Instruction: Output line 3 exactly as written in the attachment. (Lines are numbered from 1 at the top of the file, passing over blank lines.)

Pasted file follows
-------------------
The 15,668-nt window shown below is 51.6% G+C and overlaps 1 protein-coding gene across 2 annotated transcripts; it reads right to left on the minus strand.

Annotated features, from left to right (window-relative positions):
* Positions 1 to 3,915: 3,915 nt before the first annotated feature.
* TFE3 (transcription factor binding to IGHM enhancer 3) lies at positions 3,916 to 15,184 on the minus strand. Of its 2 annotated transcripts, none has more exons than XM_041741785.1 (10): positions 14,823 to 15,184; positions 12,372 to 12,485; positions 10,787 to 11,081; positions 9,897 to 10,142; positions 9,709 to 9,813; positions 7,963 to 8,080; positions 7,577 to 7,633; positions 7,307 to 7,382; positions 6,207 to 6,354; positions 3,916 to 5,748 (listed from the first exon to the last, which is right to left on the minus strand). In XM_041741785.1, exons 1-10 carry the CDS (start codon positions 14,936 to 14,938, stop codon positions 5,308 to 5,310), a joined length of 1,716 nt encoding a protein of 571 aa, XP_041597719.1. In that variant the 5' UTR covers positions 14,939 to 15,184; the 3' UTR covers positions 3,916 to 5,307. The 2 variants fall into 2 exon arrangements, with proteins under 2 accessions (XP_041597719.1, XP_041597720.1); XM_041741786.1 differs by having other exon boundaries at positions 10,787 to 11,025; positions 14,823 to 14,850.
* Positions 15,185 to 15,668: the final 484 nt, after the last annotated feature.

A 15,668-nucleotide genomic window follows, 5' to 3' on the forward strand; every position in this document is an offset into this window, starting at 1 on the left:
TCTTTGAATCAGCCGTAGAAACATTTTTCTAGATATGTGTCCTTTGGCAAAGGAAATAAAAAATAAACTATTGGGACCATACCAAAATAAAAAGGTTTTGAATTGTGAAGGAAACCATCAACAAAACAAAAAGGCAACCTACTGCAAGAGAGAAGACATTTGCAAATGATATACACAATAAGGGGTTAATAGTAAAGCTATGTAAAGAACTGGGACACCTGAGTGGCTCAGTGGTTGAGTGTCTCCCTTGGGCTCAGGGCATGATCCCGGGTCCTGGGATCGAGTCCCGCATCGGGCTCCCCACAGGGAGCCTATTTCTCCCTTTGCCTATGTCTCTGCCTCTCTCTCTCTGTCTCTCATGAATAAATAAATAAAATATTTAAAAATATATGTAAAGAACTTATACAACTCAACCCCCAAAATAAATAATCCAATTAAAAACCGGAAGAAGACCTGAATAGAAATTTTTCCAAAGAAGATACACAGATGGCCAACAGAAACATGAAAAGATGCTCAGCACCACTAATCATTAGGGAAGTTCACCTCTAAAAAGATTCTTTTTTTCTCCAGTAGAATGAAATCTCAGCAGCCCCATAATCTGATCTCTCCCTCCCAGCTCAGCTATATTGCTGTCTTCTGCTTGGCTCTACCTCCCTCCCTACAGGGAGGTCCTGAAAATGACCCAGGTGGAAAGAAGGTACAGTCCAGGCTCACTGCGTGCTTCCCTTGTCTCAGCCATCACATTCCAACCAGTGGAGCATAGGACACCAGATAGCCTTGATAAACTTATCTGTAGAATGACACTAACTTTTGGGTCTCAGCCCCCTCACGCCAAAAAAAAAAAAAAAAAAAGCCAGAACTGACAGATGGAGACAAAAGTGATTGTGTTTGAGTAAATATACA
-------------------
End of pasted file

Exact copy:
* Positions 1 to 3,915: 3,915 nt before the first annotated feature.